Ethnography as a radical activity

My curiosity to unwind tangles and make complexities visible—to reveal inequities and marginalized individuals and groups of people—and to tell their stories with integrity, demands that I take seriously my roles as an anthropologist. I agree with Ray McDermott, who claims ethnography as “radical activity.” Much of my research focuses on the authority of officials to make policy, and ethnography becomes a way to speak truth to power. I study education policy (broadly defined) as a field of activity, situating it as a complex, productive, multidirectional process in which people, policy and places interact to shape and enact mandates across diverse contexts replete with political subjectivities and differentials of power. My empirical investigations extend across multiple sites and social structures, and offer a cultural analysis that captures the complexity of education processes. These investigations can be situated across three interrelated, strands of inquiry. They are: the productive social assemblages of education policy; the controversies of globalizing education; and the politics and complexities of language policy and newcomer education.

Writing ethnographic accounts is part of the academic work expected of me, but increasingly when I grapple with my own ideas, and aim to integrate the knowledge gained from study participants, critical theorists, social scientists, colleagues, and students, I find myself drawn to sharing what (I think) I know in other forms—written letters to editors, school newsletter columns, blogs, and Facebook posts.  Along these lines, I have just begun a one year fellowship with Public Voices Thought Leadership/The OpEd Project whose aim is to increase the range of voices and ideas in the world, and ultimately give ideas “a chance to be heard, and to shape society and the world” (  Being a Fellow affords me the opportunity to insert an anthropological voice into the public conversations about education. Drawing on my recent ethnographic research with refugees and newcomers networks, I am writing my first OpEd about the need for greater ESL provisions in the Refugee Act of 1980.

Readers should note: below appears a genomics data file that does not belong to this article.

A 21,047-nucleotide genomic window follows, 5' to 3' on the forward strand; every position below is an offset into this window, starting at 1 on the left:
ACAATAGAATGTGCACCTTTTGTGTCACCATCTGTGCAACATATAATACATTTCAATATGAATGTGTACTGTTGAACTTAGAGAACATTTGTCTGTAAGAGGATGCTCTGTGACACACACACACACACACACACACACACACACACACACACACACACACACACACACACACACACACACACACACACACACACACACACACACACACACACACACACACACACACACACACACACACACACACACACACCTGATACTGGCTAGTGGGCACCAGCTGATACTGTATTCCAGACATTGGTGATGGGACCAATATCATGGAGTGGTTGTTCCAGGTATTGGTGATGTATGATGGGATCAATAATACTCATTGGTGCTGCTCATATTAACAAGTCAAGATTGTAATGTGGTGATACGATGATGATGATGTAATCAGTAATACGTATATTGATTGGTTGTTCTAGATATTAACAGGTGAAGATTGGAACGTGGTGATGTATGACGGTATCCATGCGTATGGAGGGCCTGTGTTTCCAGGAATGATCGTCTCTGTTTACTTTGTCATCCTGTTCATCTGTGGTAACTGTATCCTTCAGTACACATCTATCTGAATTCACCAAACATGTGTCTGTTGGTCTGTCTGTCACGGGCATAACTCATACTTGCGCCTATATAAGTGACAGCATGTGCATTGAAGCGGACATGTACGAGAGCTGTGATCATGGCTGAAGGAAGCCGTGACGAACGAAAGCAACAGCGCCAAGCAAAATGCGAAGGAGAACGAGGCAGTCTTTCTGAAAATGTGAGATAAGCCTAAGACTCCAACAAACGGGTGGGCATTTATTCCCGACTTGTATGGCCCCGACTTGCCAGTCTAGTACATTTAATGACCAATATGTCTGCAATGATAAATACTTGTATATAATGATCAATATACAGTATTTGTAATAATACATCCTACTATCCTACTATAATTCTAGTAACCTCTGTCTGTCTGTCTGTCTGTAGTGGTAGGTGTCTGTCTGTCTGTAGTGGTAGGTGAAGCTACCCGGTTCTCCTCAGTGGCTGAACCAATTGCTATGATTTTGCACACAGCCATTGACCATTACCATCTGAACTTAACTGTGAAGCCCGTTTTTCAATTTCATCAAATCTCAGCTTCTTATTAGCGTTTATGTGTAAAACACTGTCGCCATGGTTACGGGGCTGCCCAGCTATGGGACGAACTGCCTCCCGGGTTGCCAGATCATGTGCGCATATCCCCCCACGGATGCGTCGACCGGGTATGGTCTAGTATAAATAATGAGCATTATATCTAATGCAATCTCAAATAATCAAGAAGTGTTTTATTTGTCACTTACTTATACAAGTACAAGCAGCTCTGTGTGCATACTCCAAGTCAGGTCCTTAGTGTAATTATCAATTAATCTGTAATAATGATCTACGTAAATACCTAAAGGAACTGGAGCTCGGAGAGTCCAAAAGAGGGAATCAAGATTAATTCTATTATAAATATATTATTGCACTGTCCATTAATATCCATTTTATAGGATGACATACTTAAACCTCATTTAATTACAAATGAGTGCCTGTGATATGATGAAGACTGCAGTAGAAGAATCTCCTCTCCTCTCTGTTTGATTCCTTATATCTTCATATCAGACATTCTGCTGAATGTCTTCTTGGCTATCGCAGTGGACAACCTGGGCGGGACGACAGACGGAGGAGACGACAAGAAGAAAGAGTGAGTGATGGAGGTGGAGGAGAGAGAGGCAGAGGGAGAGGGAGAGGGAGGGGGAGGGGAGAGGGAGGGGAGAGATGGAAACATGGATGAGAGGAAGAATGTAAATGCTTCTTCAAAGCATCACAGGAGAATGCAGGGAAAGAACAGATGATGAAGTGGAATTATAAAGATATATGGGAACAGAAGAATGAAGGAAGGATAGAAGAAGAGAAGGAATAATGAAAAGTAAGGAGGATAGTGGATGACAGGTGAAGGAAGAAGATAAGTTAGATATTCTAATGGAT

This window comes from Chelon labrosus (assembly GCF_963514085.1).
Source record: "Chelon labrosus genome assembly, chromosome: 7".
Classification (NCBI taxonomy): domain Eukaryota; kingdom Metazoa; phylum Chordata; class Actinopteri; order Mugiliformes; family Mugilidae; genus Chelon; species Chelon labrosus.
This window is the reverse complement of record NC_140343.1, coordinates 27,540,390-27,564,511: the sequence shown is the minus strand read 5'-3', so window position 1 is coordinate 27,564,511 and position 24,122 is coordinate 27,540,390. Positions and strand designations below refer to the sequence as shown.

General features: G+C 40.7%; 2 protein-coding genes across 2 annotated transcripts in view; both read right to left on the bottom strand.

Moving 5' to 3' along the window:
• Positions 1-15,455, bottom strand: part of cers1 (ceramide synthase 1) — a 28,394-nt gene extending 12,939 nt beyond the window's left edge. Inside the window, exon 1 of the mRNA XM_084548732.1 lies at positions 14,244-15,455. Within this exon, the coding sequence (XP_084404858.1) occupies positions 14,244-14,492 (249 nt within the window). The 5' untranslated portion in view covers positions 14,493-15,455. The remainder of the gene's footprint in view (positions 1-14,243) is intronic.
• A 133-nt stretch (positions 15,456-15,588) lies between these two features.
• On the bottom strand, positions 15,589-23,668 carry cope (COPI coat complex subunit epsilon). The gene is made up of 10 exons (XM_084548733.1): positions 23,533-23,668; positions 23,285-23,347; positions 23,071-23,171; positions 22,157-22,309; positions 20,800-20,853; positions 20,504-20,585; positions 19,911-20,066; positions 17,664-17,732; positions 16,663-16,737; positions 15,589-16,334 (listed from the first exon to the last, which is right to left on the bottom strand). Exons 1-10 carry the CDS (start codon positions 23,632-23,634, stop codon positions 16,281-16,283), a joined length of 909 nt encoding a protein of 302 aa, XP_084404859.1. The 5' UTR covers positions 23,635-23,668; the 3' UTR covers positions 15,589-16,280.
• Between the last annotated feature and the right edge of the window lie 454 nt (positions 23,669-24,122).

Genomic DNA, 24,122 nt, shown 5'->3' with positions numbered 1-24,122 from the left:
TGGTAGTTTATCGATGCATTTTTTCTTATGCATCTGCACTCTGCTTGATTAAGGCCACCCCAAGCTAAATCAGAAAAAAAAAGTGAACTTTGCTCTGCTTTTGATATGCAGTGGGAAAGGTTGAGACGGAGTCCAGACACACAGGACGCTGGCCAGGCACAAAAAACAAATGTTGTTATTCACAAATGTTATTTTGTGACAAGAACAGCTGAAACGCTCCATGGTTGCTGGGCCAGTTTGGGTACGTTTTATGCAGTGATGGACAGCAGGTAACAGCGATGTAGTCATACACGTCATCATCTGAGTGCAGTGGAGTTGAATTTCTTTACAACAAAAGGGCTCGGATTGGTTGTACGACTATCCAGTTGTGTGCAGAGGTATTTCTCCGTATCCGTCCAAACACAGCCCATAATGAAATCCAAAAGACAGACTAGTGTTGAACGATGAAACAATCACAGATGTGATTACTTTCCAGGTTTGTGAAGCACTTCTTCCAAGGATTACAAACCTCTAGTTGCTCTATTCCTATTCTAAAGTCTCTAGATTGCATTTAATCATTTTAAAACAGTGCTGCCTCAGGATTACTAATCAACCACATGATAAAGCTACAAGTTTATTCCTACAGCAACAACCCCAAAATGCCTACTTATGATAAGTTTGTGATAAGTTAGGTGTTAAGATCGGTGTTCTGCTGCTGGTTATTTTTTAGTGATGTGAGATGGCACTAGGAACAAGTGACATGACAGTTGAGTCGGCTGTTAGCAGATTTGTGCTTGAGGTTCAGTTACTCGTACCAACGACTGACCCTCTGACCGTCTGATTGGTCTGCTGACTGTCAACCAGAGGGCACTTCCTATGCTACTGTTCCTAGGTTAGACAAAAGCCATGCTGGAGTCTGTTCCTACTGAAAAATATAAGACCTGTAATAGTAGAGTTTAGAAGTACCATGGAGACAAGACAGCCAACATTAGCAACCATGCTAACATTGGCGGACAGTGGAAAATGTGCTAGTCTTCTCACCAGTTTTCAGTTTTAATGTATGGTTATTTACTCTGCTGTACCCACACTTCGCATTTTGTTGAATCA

Jill Koyama is a graduate of the programs in anthropology. She is currently an assistant professor in the Department of Educational Policy Studies and Practice in the College of Education at the University of Arizona. You can read her academic work in a variety of journals, including the American Journal of Education, Anthropology and Education Quarterly, British Journal of Sociology of Education, Journal of Education Policy, and Educational Researcher.  Her books include: Making Failure Pay (University of Chicago Press), School Connections (Co-edited, Teachers College Press), and US Education in a World of Migration (Co-edited, in press with Routledge Press).  You can also follow Jill on Facebook-jillkoyama, @Koyamawonders on Twitter, or at

Jill in cold NYC 



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